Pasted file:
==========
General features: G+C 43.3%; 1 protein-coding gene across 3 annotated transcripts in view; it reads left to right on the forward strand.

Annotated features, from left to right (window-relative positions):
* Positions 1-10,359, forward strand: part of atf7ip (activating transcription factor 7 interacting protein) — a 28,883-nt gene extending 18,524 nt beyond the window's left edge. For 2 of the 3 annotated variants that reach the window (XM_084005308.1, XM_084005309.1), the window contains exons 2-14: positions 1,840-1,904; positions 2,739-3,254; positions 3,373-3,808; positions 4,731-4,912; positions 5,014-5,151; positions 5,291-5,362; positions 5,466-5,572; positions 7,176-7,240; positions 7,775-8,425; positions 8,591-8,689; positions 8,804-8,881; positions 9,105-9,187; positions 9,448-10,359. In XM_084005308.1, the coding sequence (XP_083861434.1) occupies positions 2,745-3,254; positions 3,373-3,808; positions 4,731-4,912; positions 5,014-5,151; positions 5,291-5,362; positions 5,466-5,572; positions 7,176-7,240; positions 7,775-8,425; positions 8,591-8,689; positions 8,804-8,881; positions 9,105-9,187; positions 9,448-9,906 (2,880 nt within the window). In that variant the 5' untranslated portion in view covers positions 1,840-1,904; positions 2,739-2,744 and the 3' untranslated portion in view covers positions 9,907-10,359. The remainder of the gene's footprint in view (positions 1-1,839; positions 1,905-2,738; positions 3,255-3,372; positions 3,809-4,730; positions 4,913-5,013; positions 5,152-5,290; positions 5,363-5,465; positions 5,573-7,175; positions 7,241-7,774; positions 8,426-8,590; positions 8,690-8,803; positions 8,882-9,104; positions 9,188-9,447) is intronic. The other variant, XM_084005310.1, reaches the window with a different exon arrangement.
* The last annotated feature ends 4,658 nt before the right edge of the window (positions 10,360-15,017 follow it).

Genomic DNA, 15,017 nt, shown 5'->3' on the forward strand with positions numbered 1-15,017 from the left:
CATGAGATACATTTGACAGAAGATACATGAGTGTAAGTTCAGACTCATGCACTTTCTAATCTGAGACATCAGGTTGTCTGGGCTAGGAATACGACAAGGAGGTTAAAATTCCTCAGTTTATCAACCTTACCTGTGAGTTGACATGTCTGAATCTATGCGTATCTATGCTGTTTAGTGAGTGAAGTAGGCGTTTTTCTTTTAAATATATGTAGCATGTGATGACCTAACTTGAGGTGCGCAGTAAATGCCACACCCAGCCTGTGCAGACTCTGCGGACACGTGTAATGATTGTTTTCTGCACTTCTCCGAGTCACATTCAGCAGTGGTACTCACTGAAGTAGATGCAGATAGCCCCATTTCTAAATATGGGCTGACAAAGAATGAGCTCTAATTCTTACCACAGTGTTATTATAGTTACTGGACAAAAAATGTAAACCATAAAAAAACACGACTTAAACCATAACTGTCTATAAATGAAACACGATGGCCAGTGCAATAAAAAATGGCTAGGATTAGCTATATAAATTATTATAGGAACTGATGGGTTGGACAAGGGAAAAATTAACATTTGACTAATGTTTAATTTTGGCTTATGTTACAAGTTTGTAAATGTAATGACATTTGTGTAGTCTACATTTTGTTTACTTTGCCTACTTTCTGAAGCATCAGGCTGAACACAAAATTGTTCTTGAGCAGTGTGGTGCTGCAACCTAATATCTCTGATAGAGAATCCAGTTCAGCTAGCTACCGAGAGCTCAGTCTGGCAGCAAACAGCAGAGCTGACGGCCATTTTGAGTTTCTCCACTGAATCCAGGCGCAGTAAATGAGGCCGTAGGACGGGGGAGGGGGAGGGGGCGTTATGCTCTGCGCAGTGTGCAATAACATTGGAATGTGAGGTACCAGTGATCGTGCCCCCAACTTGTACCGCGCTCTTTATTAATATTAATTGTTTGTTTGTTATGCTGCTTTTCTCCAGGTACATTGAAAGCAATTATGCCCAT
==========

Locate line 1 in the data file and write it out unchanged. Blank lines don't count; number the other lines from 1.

General features: G+C 43.3%; 1 protein-coding gene across 3 annotated transcripts in view; it reads left to right on the forward strand.